The role of a cancer patient is extremely demanding physically, cognitively and emotionally/socially
A 52-year-old married corporate executive with two college-aged children, diagnosed with early stage breast cancer suffered from extreme and unremitting anxiety that seemed even to her, disproportionate to her diagnosis. She responded to this anxiety by placing countless calls to her physicians and their staffs, seeking reassurance about every sensation she experienced, comment a well-intended friend or relative made, and news item about cancer. Her worries eclipsed everything else, dominating conversation with her husband to the point that he felt unable to engage productively in conversation with her, and preventing her from being able to work. Her medical team, though very supportive at first, was finding it difficult to meet her needs for reassurance and had become less responsive to her calls, increasing her fear. Though she tried to protect her children from her obsessive worrying, her ability to control herself was waning and her behavior was beginning to make her feel badly about herself as a mother. Exploration of her history, and examination of her schemas revealed that her father had died suddenly when she was 15 years old. She has vivid memories of him falling down, and of hiding in her room in fear, looking out the window as the ambulance took him away. When the call came that he had died, her mother sent her to the hospital to identify his body, and then to inform her aunts and uncles of his death. Needless to say this teenager felt overwhelmed by, and unprepared for these tasks.. Her mother, who was described as “fragile”, was immobilized by the loss of her husband, and unable to parent her overwhelmed daughter, who therefore felt alone with her distress, and confused by the sudden changes in her life. She remembers feeling scared and alone, unable to talk with anyone about what she’d endured, and the feelings of helplessness, overwhelm and inadequacy she experienced. She developed a vulnerability to harm or illness schema, as well as a negativity/pessimism and unrelenting standards schemas that are triggered only by health and medical related situations.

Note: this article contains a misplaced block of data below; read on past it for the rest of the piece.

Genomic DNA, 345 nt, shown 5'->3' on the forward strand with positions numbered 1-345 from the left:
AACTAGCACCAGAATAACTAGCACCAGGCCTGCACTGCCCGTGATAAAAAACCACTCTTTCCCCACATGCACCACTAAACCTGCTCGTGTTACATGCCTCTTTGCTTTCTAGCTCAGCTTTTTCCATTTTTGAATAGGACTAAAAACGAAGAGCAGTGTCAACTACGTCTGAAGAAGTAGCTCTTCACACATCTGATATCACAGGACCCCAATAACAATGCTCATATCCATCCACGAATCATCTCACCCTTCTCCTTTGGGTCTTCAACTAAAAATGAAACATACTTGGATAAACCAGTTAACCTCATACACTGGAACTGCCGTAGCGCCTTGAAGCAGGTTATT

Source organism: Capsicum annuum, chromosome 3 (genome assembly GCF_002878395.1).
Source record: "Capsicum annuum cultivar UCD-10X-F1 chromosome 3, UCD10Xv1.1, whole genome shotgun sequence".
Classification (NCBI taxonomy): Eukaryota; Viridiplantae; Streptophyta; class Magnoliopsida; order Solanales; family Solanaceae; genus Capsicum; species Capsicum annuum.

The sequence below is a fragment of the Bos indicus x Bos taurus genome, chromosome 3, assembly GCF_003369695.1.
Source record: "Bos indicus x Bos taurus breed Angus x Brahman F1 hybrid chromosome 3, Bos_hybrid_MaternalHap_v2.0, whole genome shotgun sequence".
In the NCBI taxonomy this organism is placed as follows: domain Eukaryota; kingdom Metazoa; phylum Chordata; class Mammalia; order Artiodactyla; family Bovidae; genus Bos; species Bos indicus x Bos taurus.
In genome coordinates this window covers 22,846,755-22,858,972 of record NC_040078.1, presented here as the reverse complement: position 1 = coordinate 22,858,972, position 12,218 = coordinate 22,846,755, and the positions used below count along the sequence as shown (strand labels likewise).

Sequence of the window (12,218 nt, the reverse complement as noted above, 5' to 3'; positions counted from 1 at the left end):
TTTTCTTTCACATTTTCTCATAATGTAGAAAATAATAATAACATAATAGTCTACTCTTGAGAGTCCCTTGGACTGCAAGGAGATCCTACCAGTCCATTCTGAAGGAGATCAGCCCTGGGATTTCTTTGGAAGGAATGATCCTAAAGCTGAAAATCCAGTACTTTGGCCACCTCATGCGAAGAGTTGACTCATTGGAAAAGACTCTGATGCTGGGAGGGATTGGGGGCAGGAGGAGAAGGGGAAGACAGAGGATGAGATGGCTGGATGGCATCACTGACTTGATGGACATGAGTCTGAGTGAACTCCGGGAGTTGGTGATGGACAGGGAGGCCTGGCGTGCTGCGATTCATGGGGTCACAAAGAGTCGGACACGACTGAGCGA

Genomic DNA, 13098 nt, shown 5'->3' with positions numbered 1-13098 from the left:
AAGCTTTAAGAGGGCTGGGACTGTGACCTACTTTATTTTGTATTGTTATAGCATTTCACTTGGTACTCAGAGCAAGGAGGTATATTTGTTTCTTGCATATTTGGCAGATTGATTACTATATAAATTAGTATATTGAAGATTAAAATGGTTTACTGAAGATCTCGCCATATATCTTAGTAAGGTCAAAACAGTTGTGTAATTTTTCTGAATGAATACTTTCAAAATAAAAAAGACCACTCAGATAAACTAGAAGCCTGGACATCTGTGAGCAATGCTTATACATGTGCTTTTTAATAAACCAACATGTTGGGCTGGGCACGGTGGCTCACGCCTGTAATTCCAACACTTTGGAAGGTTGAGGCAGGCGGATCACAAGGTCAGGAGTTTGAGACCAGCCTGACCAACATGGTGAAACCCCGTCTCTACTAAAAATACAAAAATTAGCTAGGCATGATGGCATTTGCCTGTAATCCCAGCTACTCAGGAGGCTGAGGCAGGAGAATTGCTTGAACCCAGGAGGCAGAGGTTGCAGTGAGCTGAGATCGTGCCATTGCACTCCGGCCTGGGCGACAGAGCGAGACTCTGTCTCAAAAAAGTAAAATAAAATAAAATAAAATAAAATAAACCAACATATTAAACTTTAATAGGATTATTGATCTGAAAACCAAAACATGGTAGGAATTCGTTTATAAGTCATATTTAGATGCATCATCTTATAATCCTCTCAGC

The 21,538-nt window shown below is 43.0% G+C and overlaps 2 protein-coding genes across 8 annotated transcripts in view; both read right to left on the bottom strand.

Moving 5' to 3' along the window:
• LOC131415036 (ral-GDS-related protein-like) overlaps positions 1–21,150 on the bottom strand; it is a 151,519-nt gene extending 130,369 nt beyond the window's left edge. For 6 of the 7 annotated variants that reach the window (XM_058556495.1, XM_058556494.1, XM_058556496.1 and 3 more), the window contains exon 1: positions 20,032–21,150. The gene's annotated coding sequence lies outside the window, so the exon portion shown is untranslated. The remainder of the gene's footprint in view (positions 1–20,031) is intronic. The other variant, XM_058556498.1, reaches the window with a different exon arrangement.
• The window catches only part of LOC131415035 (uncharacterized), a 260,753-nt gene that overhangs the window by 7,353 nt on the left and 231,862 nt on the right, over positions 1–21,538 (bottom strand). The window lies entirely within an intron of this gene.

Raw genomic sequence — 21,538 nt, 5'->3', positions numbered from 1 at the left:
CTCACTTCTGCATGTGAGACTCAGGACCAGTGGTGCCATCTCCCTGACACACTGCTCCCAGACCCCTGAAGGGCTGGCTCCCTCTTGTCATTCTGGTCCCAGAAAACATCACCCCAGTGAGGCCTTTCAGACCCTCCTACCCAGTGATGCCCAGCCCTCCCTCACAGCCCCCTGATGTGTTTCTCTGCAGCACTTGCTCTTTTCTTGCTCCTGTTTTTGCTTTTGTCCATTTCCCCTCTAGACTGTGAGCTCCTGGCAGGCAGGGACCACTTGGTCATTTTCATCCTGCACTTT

Because these schemas are only activated by health/medical events, she had not developed a means to effectively cope with them; nor had her family or friends who found her uncharacteristic behaviors puzzling and frustrating, as nothing they said or did seemed to help assuage her distress. She experienced some relief when we identified these schemas and their origins, and she was able in imagery to re-parent her 15 year old self. In subsequent exacerbations she was able to engage her Healthy Adult mode to reassure her overwhelmed, over-burdened and unprepared 15 year old self (Vulnerable child) that she (now) has the skills, maturity and resources to cope with whatever occurs. While attempts at reassurance by family and friends made her feel misunderstood and more alone, re-parenting and reassuring the vulnerable, over-burdened child reduced her anxiety, enabling her to respond to the demands of her cancer diagnosis and it’s treatment in constructive, adaptive ways. The schema therapy model is a useful tool in both understanding and addressing patient’s adjustment to cancer.